while, then execute zzz (apm -z) to put the system	in the suspend state.

     +o	 The  apm_event	keyword

	       `apm_event' is the keyword which	indicates the start of config-
	       uration for each	events.

     +o	 APM events

	       If you wish to execute the same commands	for different events,
	       the event names should be delimited by a	comma.	The following
	       are valid event names:

	       - Events	ignored	by the kernel if apmd is running:

		     SUSPENDREQ	     should include sync in the	command	list,
		     USERSUSPENDREQ  should include sync in the	command	list,
		     BATTERYLOW	     only zzz should be	specified in the com-
				     mand list.

	       - Events	passed to apmd after kernel handling:


	       Other events will not be	sent to	apmd.

     +o	 command line syntax

	       In the example above, the three lines beginning with `exec' are
	       commands	for the	event.	Each line should be terminated with a
	       semicolon.  The command list for	the event should be enclosed
	       by `{' and `}'.	The apmd utility uses /bin/sh for double-quo-
	       tation enclosed command execution, just as with system(3).
	       Each command is executed	in order until the end of the list is
	       reached or a command finishes with a non-zero status code.  The
	       apmd utility will report	any failed command's status code via
	       syslog(3) and will then reject the request event	posted by the
	       APM BIOS.

     +o	 Built-in functions

	       You can also specify apmd built-in functions instead of command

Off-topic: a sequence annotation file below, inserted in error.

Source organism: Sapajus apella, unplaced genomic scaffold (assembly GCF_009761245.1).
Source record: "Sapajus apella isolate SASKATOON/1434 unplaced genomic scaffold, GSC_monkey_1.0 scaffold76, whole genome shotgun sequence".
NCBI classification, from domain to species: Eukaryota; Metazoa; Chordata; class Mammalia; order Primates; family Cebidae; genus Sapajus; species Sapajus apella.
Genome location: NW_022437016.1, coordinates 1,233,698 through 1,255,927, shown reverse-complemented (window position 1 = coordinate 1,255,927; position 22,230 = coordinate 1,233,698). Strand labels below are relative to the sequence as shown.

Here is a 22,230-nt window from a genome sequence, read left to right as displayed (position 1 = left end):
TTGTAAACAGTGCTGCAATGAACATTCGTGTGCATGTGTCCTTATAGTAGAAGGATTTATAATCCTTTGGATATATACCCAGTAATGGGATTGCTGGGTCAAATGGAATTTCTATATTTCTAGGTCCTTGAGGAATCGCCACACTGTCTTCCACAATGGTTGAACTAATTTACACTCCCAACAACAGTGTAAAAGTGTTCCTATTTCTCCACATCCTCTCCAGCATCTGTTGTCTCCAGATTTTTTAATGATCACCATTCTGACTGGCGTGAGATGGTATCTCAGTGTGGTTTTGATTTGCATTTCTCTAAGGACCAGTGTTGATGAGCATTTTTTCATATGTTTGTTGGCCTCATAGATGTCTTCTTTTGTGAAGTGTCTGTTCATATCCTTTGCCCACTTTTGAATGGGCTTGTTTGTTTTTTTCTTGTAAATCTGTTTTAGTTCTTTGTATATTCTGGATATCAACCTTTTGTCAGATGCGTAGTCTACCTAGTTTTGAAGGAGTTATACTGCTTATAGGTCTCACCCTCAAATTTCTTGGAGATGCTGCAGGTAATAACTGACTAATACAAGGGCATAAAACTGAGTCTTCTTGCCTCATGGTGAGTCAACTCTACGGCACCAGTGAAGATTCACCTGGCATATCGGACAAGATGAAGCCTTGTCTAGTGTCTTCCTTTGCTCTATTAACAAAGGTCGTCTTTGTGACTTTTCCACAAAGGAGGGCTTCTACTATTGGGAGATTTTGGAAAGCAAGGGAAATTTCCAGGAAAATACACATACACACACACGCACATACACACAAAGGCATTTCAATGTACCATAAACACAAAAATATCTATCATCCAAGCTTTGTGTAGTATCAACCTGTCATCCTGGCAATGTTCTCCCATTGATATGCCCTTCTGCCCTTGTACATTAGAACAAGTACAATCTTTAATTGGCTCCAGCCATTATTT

lines.  A built-in function name	should be terminated with a
	       semicolon, just as with a command line.	The following built-in
	       functions are currently supported:

	       - reject:

		     Reject last request posted	by APM BIOS.  This can be used
		     to	reject a SUSPEND request when the LCD is closed	and
		     put the system in a STANDBY state instead.

     Sample configuration commands include:

     apm_event SUSPENDREQ {
	     exec "/etc/rc.suspend";

     apm_event USERSUSPENDREQ {
	     exec "sync	&& sync	&& sync";
	     exec "sleep 1";
	     exec "apm -z";

	     exec "/etc/rc.resume";

     # resume event configuration for serial mouse users by
     # reinitializing a	moused(8) connected to a serial	port.
     #apm_event	NORMRESUME {
     #	     exec "kill	-HUP `cat /var/run/`";
     # suspend request event configuration for ATA HDD users:
     # execute standby instead of suspend.
     #apm_event	SUSPENDREQ {
     #	     reject;
     #	     exec "sync	&& sync	&& sync";
     #	     exec "sleep 1";
     #	     exec "apm -Z";


     apm(4), apm(8)

     Mitsuru IWASAKI <>
     KOIE Hidetaka <>

     Some contributions	made by
     Warner Losh <>,
     Hiroshi Yamashita <>,
     Yoshihiko SARUMARU	<>,
     Norihiro Kumagai <>,
     NAKAGAWA Yoshihisa	<>, and
     Nick Hilliard <>.

     The apmd utility appeared in FreeBSD 3.3.

BSD				 June 28, 1999				   BSD